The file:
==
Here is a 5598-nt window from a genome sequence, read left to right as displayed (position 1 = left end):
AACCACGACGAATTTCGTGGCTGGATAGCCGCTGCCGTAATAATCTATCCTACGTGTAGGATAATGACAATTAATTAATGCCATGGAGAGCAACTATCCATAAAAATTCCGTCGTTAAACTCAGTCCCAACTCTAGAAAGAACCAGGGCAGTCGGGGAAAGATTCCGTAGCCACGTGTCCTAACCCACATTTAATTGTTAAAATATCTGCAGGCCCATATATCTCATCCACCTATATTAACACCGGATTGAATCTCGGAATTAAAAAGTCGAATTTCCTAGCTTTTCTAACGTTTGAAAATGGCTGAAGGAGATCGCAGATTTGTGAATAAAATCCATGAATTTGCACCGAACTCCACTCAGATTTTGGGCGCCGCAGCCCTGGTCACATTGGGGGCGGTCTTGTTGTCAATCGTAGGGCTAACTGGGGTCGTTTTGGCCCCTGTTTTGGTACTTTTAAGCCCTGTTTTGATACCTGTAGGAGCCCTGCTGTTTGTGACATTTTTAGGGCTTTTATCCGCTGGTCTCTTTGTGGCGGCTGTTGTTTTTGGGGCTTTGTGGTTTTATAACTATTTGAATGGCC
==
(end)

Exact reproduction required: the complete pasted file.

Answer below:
Here is a 5598-nt window from a genome sequence, read left to right as displayed (position 1 = left end):
AACCACGACGAATTTCGTGGCTGGATAGCCGCTGCCGTAATAATCTATCCTACGTGTAGGATAATGACAATTAATTAATGCCATGGAGAGCAACTATCCATAAAAATTCCGTCGTTAAACTCAGTCCCAACTCTAGAAAGAACCAGGGCAGTCGGGGAAAGATTCCGTAGCCACGTGTCCTAACCCACATTTAATTGTTAAAATATCTGCAGGCCCATATATCTCATCCACCTATATTAACACCGGATTGAATCTCGGAATTAAAAAGTCGAATTTCCTAGCTTTTCTAACGTTTGAAAATGGCTGAAGGAGATCGCAGATTTGTGAATAAAATCCATGAATTTGCACCGAACTCCACTCAGATTTTGGGCGCCGCAGCCCTGGTCACATTGGGGGCGGTCTTGTTGTCAATCGTAGGGCTAACTGGGGTCGTTTTGGCCCCTGTTTTGGTACTTTTAAGCCCTGTTTTGATACCTGTAGGAGCCCTGCTGTTTGTGACATTTTTAGGGCTTTTATCCGCTGGTCTCTTTGTGGCGGCTGTTGTTTTTGGGGCTTTGTGGTTTTATAACTATTTGAATGGCC